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As a new strain of coronavirus (COVID-19) swept through the world in 2020, preparedness plans, masking policies and more public policy changed just as quickly. WVXU has covered the pandemic's impact on the Tri-State from the very beginning, when on March 3, 2020, Ohio Gov. Mike DeWine barred spectators from attending the Arnold Sports Festival in Columbus over concerns about the virus, even though Ohio had yet to confirm a single case of COVID-19.

Cincinnati Children's Joins Testing For COVID-19 Vaccine

Courtesy of Cincinnati Children's
Dr. Robert Frenck, center, doing clincal rounds pre-coronavirus.

Cincinnati Children's is among four U.S. sites participating in a global clinical trial for a possible COVID-19 vaccine.

The hospital is looking for up to 90 participantsages 18-55 and 65-85 for the first phase of the study. The candidate vaccines - four variations of one vaccine - are being jointly created by BioNTech SE and Pfizer Inc.

"We're using the vaccine to induce our body to make part of the outside of the virus called the spike protein. That spike protein is what looks like is very important for the virus to be able to cause an infection in us," says Robert Frenck, MD, professor of pediatrics in the Division of Infectious Diseases at Cincinnati Children's Hospital and the UC College of Medicine.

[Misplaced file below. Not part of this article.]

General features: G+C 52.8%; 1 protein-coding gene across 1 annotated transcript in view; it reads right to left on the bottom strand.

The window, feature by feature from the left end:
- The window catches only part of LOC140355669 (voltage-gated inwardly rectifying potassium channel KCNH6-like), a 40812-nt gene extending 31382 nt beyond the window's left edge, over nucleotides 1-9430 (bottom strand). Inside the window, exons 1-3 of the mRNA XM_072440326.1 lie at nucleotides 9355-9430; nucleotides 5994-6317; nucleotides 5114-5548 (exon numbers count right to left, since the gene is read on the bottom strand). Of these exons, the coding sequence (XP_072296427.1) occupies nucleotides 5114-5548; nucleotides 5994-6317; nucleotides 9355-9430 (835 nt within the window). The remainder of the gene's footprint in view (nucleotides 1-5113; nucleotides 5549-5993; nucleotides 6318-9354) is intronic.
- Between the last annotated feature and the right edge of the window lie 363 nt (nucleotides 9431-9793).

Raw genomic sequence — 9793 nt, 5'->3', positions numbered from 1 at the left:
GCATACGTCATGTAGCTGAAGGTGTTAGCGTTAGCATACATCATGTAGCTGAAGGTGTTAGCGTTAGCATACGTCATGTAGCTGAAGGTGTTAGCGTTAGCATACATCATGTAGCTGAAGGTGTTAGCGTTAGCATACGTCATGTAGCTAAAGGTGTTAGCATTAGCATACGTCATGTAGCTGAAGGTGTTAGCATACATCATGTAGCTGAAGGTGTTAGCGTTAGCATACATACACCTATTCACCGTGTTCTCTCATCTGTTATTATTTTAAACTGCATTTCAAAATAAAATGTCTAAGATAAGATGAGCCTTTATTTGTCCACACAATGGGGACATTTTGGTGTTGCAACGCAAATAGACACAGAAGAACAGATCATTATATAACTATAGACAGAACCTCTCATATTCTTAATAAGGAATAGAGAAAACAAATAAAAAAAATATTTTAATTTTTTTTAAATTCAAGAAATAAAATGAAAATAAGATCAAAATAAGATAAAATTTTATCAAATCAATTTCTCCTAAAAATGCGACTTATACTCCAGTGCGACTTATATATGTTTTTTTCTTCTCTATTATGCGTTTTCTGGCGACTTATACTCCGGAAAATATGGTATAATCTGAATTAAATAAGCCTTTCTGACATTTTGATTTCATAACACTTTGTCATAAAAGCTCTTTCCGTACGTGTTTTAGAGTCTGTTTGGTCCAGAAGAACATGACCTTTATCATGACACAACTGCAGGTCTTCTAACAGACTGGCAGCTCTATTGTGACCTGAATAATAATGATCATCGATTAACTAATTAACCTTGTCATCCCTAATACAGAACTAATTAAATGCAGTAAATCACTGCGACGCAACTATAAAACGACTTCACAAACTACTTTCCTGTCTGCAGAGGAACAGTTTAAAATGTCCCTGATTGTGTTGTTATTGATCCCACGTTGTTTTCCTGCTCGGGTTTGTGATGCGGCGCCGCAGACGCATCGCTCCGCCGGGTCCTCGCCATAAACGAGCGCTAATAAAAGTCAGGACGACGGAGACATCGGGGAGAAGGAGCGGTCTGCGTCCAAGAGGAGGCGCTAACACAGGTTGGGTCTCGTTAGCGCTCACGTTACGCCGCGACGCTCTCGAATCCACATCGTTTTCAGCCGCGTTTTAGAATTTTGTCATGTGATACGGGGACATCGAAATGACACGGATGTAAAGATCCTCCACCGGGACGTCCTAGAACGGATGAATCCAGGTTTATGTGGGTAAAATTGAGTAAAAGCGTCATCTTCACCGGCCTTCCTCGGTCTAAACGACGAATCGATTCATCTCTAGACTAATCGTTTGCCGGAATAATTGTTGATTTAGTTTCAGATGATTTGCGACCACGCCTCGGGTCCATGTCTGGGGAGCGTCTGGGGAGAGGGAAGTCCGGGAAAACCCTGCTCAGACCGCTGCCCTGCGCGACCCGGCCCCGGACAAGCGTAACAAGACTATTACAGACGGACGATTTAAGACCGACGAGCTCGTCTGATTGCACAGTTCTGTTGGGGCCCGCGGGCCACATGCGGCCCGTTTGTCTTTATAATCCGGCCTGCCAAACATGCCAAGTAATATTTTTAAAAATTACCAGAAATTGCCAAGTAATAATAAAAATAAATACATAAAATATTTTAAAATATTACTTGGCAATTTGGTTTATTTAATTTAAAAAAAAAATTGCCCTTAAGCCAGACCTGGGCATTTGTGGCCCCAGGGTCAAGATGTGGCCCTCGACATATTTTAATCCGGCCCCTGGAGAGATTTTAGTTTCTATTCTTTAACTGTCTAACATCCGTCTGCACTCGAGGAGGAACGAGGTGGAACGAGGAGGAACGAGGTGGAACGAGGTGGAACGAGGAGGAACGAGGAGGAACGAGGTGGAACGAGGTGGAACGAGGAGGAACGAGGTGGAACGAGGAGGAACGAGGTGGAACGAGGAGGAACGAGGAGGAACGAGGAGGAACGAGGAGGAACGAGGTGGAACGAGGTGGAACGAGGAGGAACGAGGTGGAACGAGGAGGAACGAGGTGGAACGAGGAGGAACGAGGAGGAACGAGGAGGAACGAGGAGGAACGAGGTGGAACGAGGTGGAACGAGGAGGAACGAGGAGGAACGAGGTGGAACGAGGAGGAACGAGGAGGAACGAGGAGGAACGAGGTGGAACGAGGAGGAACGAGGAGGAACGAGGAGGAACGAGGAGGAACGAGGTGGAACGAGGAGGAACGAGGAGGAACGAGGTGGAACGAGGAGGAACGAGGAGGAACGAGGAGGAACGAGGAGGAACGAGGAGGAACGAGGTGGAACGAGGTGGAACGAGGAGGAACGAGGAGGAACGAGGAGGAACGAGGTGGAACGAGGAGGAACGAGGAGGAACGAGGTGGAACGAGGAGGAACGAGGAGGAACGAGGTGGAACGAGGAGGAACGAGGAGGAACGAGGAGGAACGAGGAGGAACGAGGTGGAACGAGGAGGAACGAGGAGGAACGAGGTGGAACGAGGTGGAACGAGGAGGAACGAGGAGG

The hope is the antibodies created by our immune system's response to the spike protein will protect us from the disease should we be exposed.

Frenck is also director of the Vaccine and Treatment Evaluation Unit (VTEU) and Gamble Program for Clinical Studies. The VTEU is one of nine National Institutes of Health-funded programs that tests vaccines for things like Ebola and the flu.

Participants won't be given the whole virus, so Frenck says people shouldn't be concerned about getting the disease from the vaccine. Healthy adults in the younger of the two age cohorts will get the vaccine first to determine the safety, immunogenicity and optimal dosing level.

Frenck says the goal is to have the first of three phases completed by June; Phase 2 by the end of summer or early fall; and then begin enrolling thousands of participants nationwide for wide-scale testing (Phase Three).

"If everything was perfect, I would say (it could be) a year from the time that we start to the time that we'd have some data about the Phase Three study, probably closer to 15 to 18 months, but at least we get some inkling, I think, by this time next year."

The study began in Germany where the first participants received doses last week. Other U.S. sites include NYU Grossman School of Medicine, the University of Maryland School of Medicine, and the University of Rochester Medical Center/Rochester Regional Health.

Credit Pfizer

Senior Editor and reporter at WVXU with more than 20 years experience in public radio; formerly news and public affairs producer with WMUB. Would really like to meet your dog.